It didn’t hit me until my bride and I were going through customs in France, excited about our much-needed European getaway. After scrutinizing my passport, the agent raised his head and asked what I did for a living. I whispered, “Unemployed.”

Yes, in October, my partners and I sold the freight-brokerage/trucking hybrid we started 22 years ago in Toronto with a phone and a fax machine. I was no longer in sales management; no longer had a paycheck.

Freight brokering and trucking have been in my blood since I was hired out of university 30 years ago by a large American common carrier looking for a footprint in the Canadian market. It didn’t take long for me to hook up with other ambitious “kids” thinking we could do crossborder LTL better on our own. The years to follow were an unbelievable roller coaster ride. We built a successful business—and it was lots of fun.

As news of the sale spread, truckloads of industry people began reaching out either to congratulate me or to wish me good riddance. Everyone asked the same two questions: Why did you sell, and what are you going to do next?

Being asked why I sold the business did not surprise me. What did surprise me was how many from the 50-plus crowd agreed with my reasons. As you get older, you reflect on your career and why you made the decisions you did. I don’t know where you’re at in your business, but here’s why it felt like the right time to sell mine:

The fun factor: Let’s call a spade a spade: Work wasn’t as much fun as it used to be. The 24/7 chime of the BlackBerry, the lack of loyalty, and the pressure on the bottom line can wear you down. As I gaze into my crystal ball, I see this as the new normal. My chats since selling the business made me realize I wasn’t the only trucker having problems falling back to sleep after the 4 a.m. trip to the bathroom.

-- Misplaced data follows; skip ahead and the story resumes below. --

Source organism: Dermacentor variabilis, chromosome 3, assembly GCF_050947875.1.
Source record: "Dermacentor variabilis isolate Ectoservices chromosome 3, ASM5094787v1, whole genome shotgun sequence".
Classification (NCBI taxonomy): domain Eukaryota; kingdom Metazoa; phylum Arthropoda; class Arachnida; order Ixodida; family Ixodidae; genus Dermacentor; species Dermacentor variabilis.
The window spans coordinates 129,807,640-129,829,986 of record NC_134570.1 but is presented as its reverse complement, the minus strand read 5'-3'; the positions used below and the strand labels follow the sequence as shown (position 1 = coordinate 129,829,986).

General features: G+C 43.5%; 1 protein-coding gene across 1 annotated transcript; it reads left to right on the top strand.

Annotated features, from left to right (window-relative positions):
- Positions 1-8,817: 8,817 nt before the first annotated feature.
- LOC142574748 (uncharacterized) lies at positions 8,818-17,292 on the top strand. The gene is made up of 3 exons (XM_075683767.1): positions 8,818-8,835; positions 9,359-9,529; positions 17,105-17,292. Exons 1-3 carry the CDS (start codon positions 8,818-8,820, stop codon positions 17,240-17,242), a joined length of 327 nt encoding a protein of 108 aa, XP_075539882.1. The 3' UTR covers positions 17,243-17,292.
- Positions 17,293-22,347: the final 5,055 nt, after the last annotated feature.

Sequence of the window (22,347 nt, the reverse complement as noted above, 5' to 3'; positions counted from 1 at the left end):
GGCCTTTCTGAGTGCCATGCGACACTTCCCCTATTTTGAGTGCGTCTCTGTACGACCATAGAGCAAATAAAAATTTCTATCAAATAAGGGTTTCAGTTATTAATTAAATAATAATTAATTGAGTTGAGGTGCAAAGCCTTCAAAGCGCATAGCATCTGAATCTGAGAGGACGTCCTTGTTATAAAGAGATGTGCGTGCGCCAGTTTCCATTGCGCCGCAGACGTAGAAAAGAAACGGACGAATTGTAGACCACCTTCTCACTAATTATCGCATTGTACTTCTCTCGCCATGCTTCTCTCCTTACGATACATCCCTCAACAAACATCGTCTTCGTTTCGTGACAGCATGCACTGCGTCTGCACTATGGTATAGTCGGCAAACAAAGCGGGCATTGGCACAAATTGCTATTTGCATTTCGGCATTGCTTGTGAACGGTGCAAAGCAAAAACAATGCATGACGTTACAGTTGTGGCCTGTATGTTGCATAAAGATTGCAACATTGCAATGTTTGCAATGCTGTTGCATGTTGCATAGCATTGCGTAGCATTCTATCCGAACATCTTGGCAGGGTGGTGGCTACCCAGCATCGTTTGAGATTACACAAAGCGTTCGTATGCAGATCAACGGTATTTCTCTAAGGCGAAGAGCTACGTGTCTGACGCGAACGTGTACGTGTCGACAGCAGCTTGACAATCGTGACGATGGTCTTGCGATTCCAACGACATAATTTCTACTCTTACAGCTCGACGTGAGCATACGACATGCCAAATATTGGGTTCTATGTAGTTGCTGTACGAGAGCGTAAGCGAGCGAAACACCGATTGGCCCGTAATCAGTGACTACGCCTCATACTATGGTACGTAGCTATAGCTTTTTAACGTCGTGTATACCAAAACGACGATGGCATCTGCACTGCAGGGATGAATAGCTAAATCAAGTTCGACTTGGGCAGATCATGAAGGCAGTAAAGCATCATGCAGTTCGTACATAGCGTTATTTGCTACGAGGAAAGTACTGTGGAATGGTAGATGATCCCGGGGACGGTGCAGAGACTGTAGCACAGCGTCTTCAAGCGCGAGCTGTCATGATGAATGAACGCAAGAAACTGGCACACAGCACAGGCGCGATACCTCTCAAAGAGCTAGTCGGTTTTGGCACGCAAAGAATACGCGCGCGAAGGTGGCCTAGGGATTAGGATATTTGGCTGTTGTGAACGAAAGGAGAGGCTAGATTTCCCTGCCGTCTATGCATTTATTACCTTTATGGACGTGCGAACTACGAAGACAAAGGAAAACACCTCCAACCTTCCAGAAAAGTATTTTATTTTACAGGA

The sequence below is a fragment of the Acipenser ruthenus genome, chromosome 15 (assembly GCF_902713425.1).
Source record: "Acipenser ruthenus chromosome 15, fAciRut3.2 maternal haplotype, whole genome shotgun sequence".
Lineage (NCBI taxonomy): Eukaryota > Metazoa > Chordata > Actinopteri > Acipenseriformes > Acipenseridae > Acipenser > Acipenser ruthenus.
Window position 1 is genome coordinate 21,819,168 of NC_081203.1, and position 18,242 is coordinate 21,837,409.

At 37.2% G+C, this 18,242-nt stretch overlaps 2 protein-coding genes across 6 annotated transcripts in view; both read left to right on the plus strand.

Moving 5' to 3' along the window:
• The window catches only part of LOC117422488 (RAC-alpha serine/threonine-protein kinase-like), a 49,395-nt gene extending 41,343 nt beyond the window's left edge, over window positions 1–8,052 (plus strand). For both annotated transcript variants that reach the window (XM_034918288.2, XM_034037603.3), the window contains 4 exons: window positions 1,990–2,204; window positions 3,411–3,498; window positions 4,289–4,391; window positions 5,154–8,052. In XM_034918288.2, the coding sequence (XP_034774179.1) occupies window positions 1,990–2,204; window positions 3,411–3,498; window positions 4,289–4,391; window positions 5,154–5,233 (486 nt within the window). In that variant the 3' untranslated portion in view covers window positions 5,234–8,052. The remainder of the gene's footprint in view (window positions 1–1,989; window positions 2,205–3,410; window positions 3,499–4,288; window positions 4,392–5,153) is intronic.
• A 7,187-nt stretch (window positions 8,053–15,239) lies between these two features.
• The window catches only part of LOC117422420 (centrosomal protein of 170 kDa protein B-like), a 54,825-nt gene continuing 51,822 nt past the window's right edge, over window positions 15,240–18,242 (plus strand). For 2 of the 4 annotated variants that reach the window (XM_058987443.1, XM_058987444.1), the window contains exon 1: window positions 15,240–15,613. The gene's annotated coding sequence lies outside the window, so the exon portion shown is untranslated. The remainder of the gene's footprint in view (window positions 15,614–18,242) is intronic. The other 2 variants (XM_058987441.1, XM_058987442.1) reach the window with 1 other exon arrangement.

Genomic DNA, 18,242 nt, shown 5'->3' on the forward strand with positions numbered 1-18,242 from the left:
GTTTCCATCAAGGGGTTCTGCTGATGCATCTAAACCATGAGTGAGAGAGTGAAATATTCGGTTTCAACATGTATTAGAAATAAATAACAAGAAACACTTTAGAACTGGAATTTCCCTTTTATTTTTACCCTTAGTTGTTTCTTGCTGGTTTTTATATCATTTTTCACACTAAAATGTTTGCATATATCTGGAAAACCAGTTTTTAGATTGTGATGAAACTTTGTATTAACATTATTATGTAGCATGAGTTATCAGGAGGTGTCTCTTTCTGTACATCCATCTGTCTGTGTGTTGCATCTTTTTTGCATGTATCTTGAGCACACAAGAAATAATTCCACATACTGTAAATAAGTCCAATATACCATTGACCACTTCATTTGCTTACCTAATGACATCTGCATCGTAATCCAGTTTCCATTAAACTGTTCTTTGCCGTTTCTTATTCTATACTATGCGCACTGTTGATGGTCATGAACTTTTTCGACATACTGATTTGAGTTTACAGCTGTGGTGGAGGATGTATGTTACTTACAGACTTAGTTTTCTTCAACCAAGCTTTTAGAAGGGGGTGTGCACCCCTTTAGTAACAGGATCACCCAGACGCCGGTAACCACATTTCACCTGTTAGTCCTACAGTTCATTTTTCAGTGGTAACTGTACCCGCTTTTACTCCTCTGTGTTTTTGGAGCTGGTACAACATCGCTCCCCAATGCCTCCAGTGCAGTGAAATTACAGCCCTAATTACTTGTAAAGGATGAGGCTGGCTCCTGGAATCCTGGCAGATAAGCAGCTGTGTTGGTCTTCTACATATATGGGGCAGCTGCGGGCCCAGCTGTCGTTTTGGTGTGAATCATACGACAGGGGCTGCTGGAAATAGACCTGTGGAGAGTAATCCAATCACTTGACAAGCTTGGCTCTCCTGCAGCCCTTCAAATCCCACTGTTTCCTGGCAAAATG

Demographics: The transportation industry is graying and there will be a glut of companies for sale. I read a study where 30% of motor carriers earning less than $25 million annually said they were interested in selling within the next 18 months. With Economics 101 slanted in favor of the purchasers, I worried that multipliers in the future will be reduced even further. It might be harder to get out and even harder to get the price we deserved for more than two decades of blood, sweat, and tears.

Robust M&A activity: Transportation mergers and acquisitions were strong in the first quarter of 2012 even when you extract five major deals valued at $1 billion or more. Investors have hoards of cash sitting in banks collecting 1% interest and just looking for a home. Despite concerns about the economy, transportation and logistics are expected to grow in the next 15 to 20 years. We wanted to take advantage of this current “mini” perfect storm because no one can predict the next economic tsunami or when everyone else will want to get out.

A need to learn: After 30 years, I felt like I’d stopped learning. Our management team built such a finely tuned sales and marketing system that I had almost worked myself out of a job. Even mundane tasks were a challenge, as there was always someone willing to help the boss-man in the corner office. I stopped going in on weekends because neither the security guard nor I had the master’s degree required to work the $100,000 photocopier.

So that answers the first question. Regarding what’s next, I don’t know, and that’s exciting. I’m too young to wake up every morning with nothing to do. I’ve learned over the years that for a personality like mine, free time is not your friend. On the other hand, I have lots of friends in the business—and many want advice about selling their company. Unemployment is overrated!